Genes for adaptation and learning spanning evolution: computational comparison between synaptic transmission and chemo-tactic signaling protein networks
© Satti et al; licensee BioMed Central Ltd. 2011
Published: 18 July 2011
Plasticity at the synapse and adaptation in bacterial chemotaxis are two prominent examples of biological regulation and signal processing in response to noisy, time-varying stimuli [1, 2]. Both regulatory systems process glutamate stimuli (as neurotransmitter and food respectively) to determine whole-cell response to future changes in glutamate concentration. These two evolutionary distant protein networks thus perform a common computational function (adaptation to stimulus patterns) on glutamatergic inputs. Moreover, the bacterial glutamate receptor is an evolutionary ancestor of mGlu and NMDA receptors in the mammalian synapse [1, 3]. Thus, we were curious if common regulatory principles of both networks and specifically if their proteins had common evolutionary roots. We investigated this hypothesis by performing a comparative bioinformatics study to test if the amino acid sequences of these two protein networks are conserved across 600 Million years.
We focussed on mouse (M. Musculus) post-synaptic proteins  and the 23 proteins involved in bacterial chemotaxis of E.coli[2, 5], both available on the UniProt protein database. We measured protein similarity by aligning the sequences of all synaptic M.Musculus proteins (tagged as “synapse” related in UniProt) with all 23 bacterial chemotaxis proteins, using the local pairwise Smith-Waterman algorithm . Because the algorithm’s similarity score is sequence length dependent and evolutionary distance between proteins results in considerable genetic drift, the comparison is difficult . Therefore, we developed a normalization method to establish significance of alignments (cf. Figure): We established two baseline sets of alignments: we aligned 300 generic (non-synpatic) proteins from M.Musculus (with similar length as the synaptic proteins) with the 23 bacterial chemotaxis proteins and vice versa 100 generic (non chemo-tactic) E.coli proteins (of similar length as the chemo-tactic proteins) with the 84 synpatic proteins from M.Musculus. Any significant sequence similarity score between synaptic and chemotactic proteins would have to stands out from the large set of scores of the baseline sets: We normalised the alignment score Sij, between a synaptic protein i, and a chemo-tactic protein j, using the mean μij, and standard deviation σij of the baseline score distributions. Thus, alignments between synaptic and chemo-tactic proteins with positive normalized scores, indicated strong sequence similarity.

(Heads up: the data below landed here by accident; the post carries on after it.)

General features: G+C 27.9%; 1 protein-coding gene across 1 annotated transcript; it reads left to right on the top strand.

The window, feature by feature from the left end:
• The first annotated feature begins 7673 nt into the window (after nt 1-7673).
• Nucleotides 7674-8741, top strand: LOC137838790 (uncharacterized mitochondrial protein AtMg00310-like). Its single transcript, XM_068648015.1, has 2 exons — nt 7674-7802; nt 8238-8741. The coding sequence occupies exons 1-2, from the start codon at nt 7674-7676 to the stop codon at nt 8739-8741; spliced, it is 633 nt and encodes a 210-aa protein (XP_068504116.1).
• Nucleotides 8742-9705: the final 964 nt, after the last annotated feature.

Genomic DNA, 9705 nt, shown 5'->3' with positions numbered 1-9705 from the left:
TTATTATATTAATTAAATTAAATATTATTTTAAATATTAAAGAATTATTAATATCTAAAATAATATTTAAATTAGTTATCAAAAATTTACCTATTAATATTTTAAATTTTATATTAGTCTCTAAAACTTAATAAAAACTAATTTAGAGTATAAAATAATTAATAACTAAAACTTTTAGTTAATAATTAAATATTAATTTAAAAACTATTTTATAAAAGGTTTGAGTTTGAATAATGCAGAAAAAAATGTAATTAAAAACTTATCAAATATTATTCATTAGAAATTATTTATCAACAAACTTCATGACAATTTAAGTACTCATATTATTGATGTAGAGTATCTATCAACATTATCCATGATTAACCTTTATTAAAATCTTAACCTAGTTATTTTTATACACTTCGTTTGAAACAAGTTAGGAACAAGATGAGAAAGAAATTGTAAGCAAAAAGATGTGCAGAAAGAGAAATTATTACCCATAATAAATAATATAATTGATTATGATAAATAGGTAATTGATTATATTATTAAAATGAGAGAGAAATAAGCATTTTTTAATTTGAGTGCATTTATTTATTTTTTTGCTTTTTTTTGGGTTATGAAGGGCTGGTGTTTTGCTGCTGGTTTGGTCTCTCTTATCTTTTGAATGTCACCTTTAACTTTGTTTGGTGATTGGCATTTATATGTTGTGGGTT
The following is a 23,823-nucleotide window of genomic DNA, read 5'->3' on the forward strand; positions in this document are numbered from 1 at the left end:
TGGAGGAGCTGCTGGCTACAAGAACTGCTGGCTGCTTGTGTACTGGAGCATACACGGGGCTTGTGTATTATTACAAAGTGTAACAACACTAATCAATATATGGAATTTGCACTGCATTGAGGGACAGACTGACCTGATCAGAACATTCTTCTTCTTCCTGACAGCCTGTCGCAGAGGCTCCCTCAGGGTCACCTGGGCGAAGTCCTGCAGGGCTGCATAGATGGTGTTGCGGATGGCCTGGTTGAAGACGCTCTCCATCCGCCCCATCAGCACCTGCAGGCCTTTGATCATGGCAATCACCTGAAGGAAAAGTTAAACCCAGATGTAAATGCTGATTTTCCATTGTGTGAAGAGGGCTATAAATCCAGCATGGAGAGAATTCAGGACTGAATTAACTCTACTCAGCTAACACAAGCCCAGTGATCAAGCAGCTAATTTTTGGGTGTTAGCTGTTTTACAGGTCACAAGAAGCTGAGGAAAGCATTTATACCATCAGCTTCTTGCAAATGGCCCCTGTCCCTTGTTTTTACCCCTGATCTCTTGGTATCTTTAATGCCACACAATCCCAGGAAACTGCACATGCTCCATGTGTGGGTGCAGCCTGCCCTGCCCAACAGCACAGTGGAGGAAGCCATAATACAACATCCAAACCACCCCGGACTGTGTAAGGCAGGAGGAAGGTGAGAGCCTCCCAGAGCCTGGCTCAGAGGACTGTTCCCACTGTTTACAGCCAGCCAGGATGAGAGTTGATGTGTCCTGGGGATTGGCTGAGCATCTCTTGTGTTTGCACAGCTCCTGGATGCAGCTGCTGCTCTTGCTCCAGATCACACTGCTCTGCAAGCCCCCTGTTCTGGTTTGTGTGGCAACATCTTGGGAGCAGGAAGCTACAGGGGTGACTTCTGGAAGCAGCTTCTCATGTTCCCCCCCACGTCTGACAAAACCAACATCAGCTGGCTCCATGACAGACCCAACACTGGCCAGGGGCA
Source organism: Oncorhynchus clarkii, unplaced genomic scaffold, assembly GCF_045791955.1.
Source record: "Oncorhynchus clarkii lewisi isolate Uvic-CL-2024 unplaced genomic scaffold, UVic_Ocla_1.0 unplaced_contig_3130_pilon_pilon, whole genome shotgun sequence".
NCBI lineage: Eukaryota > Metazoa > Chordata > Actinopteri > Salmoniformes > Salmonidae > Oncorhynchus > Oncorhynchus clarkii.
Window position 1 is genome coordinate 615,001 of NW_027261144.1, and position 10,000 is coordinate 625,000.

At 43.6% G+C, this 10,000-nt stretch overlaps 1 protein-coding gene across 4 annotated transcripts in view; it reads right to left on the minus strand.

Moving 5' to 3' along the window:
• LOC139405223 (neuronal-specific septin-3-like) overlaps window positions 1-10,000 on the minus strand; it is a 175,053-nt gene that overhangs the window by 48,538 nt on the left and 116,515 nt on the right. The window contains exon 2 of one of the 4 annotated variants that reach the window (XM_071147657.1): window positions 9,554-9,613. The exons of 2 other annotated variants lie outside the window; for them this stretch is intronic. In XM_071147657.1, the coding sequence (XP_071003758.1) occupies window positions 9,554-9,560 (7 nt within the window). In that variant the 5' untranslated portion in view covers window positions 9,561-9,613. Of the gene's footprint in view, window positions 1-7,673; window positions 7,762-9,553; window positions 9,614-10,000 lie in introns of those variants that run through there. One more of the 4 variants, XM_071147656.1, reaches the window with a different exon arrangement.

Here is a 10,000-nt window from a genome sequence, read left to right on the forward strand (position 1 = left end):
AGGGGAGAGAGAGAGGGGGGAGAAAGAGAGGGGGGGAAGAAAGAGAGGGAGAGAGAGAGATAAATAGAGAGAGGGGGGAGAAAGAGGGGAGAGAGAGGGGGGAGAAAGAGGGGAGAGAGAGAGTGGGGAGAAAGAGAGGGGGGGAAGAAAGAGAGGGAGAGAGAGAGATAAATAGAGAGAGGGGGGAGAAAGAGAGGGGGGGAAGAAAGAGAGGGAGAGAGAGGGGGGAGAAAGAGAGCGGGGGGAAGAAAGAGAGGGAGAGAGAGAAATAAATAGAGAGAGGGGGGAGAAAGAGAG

We found a set of a dozen synaptic and chemotactic proteins that show high sequence similarity across this vast evolutionary gap. The highest scoring one was, for example, the methyl-accepting chemotaxis protein III in bacteria and the glutamate receptor interacting 1 (GRIP1) associated protein in synaptic transmission. GRIP1 is an adapter protein linking AMPA receptors associated to increase synaptic efficiency , whereas methyl-accepting chemotaxis protein III is involved in adaptation by varying the level of methylation to allow bacteria to remain sensitive to changes in average glutamate concentration . This novel link suggests regulatory networks for adaptation and learning at the synapse have common ancestors and possible common principles (see also ). We pose the idea, that like Mitochondria (which were bacteria integrated into eukaryotic cells to supply energy) so could ‘learning’ at the chemical synpase be the result of integrating the chemotaxis network into early neurons.
RS and GD contributed equally to this work.
- Ryan TS, Grant SGN: The origin and evolution of synapses. Nature Rev Neurosci. 2009, 10: 701-712. 10.1038/nrn2717.View ArticleGoogle Scholar
- Bray D, Levin MD, Lipkow K: The chemotactic behavior of computer-based surrogate bacteria. Curr Biol. 2007, 17: 12-19. 10.1016/j.cub.2006.11.027.View ArticlePubMedGoogle Scholar
- Hille B: Ion Channels of Excitable Membranes. 2001, Massachusetts: Sinauer Associates, 721-3Google Scholar
- Hayer A, Bhalla S: Molecular switches at the synapse emerge from receptor and kinase traffic. PLoS Computational Biology. 2005, 1 (2): 137-152. 10.1371/journal.pcbi.0010020.View ArticlePubMedGoogle Scholar
- Wadhams GH, Armitage JP: Making sense of it all: Bacterial chemotaxis. Nature Rev Mol Cell Biol. 2004, 5: 1024-1037. 10.1038/nrm1524.View ArticleGoogle Scholar
- Smith TF, Waterman MS: Identification of common molecular subsequences. J Mol Biol. 1981, 147: 195-197. 10.1016/0022-2836(81)90087-5.View ArticlePubMedGoogle Scholar
- Brenner SE, Chotia C, Hubbard TJP: Assessing sequence comparison methods with reliable structurally identified distant evolutionary relationships. PNAS. 6073, 95: 6078.Google Scholar
- Dong H: GRIP: a synaptic PDZ domain-containing protein that interacts with AMPA receptors. Nature. 1997, 386: 279-284. 10.1038/386279a0.View ArticlePubMedGoogle Scholar
- Engström P, Hazelbauer GL: Multiple methylation of methyl-accepting chemotaxis proteins during adaptation of E. coli to chemical stimuli. Cell. 1980, 20: 165-171. 10.1016/0092-8674(80)90244-5.View ArticlePubMedGoogle Scholar
- Gestwicki JE: Evolutionary Conservation of Methyl-Accepting Chemotaxis Protein Location in Bacteria and Archaea. J Bacteriol. 2000, 182: 6499-6502. 10.1128/JB.182.22.6499-6502.2000.PubMed CentralView ArticlePubMedGoogle Scholar
This article is published under license to BioMed Central Ltd. This is an open access article distributed under the terms of the Creative Commons Attribution License (http://creativecommons.org/licenses/by/2.0), which permits unrestricted use, distribution, and reproduction in any medium, provided the original work is properly cited.